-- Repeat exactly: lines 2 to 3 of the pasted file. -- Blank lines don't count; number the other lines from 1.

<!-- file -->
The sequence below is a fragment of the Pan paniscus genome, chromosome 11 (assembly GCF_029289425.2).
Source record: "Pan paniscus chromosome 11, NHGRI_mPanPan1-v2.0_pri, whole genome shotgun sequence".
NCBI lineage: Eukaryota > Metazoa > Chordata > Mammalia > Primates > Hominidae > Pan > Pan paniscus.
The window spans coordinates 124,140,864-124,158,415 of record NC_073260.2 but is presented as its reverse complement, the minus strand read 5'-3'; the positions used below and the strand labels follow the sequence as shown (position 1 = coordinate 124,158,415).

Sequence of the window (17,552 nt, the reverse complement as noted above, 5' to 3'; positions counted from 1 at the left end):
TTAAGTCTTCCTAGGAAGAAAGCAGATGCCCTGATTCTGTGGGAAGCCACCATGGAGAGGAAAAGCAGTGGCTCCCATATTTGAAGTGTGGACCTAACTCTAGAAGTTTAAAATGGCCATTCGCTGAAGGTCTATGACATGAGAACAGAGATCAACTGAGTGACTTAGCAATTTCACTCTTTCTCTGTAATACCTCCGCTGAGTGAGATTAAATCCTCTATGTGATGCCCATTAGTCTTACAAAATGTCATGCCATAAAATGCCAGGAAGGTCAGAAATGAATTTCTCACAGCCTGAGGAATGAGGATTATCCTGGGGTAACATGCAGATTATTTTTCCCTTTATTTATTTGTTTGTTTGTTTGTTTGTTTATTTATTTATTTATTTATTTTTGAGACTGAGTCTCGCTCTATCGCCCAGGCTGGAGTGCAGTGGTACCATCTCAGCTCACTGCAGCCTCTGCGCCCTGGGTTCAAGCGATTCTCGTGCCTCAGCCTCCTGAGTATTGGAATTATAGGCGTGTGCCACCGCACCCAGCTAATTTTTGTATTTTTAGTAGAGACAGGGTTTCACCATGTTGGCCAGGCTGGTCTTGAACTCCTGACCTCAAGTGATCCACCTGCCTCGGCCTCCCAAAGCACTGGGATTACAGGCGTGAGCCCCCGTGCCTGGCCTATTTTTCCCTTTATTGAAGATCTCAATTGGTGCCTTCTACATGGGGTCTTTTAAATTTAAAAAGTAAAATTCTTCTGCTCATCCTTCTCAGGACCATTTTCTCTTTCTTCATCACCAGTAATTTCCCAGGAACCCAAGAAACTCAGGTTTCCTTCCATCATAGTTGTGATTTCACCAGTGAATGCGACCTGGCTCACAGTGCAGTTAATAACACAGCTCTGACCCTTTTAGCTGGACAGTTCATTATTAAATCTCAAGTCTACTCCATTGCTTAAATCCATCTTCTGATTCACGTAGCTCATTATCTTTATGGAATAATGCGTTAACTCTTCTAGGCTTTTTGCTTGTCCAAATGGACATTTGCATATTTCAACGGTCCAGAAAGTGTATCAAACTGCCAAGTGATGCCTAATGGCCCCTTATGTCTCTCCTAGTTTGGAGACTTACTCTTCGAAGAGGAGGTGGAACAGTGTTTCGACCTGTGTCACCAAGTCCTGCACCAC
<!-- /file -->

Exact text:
Source record: "Pan paniscus chromosome 11, NHGRI_mPanPan1-v2.0_pri, whole genome shotgun sequence".
NCBI lineage: Eukaryota > Metazoa > Chordata > Mammalia > Primates > Hominidae > Pan > Pan paniscus.